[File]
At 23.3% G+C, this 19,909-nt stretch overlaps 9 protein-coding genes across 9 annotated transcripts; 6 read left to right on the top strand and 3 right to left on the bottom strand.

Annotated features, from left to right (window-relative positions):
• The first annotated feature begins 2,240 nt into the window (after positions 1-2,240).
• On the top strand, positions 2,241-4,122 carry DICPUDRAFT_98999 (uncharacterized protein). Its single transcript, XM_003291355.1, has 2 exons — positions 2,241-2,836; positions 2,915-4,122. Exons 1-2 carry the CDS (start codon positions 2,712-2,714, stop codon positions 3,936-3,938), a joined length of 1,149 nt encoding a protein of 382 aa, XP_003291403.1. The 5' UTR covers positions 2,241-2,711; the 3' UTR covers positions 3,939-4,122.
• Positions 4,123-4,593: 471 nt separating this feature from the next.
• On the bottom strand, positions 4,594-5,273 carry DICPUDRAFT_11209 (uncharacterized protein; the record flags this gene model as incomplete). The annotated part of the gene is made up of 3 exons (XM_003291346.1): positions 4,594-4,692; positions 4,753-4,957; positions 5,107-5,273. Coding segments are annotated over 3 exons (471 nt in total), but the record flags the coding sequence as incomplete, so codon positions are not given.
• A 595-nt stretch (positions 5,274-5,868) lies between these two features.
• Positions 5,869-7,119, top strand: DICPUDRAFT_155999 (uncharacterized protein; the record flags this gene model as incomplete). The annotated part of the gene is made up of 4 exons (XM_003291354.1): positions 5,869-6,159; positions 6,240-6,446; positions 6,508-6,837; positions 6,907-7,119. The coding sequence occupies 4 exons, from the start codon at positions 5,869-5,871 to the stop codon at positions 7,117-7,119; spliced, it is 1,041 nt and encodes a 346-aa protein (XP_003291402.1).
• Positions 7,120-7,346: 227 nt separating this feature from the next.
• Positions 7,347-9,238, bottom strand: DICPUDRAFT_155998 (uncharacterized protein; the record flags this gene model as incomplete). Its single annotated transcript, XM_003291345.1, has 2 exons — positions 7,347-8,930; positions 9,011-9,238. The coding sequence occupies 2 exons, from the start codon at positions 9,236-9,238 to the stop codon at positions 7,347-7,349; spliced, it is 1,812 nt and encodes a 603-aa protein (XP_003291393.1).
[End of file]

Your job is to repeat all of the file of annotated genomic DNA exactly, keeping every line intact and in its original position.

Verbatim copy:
At 23.3% G+C, this 19,909-nt stretch overlaps 9 protein-coding genes across 9 annotated transcripts; 6 read left to right on the top strand and 3 right to left on the bottom strand.

Annotated features, from left to right (window-relative positions):
• The first annotated feature begins 2,240 nt into the window (after positions 1-2,240).
• On the top strand, positions 2,241-4,122 carry DICPUDRAFT_98999 (uncharacterized protein). Its single transcript, XM_003291355.1, has 2 exons — positions 2,241-2,836; positions 2,915-4,122. Exons 1-2 carry the CDS (start codon positions 2,712-2,714, stop codon positions 3,936-3,938), a joined length of 1,149 nt encoding a protein of 382 aa, XP_003291403.1. The 5' UTR covers positions 2,241-2,711; the 3' UTR covers positions 3,939-4,122.
• Positions 4,123-4,593: 471 nt separating this feature from the next.
• On the bottom strand, positions 4,594-5,273 carry DICPUDRAFT_11209 (uncharacterized protein; the record flags this gene model as incomplete). The annotated part of the gene is made up of 3 exons (XM_003291346.1): positions 4,594-4,692; positions 4,753-4,957; positions 5,107-5,273. Coding segments are annotated over 3 exons (471 nt in total), but the record flags the coding sequence as incomplete, so codon positions are not given.
• A 595-nt stretch (positions 5,274-5,868) lies between these two features.
• Positions 5,869-7,119, top strand: DICPUDRAFT_155999 (uncharacterized protein; the record flags this gene model as incomplete). The annotated part of the gene is made up of 4 exons (XM_003291354.1): positions 5,869-6,159; positions 6,240-6,446; positions 6,508-6,837; positions 6,907-7,119. The coding sequence occupies 4 exons, from the start codon at positions 5,869-5,871 to the stop codon at positions 7,117-7,119; spliced, it is 1,041 nt and encodes a 346-aa protein (XP_003291402.1).
• Positions 7,120-7,346: 227 nt separating this feature from the next.
• Positions 7,347-9,238, bottom strand: DICPUDRAFT_155998 (uncharacterized protein; the record flags this gene model as incomplete). Its single annotated transcript, XM_003291345.1, has 2 exons — positions 7,347-8,930; positions 9,011-9,238. The coding sequence occupies 2 exons, from the start codon at positions 9,236-9,238 to the stop codon at positions 7,347-7,349; spliced, it is 1,812 nt and encodes a 603-aa protein (XP_003291393.1).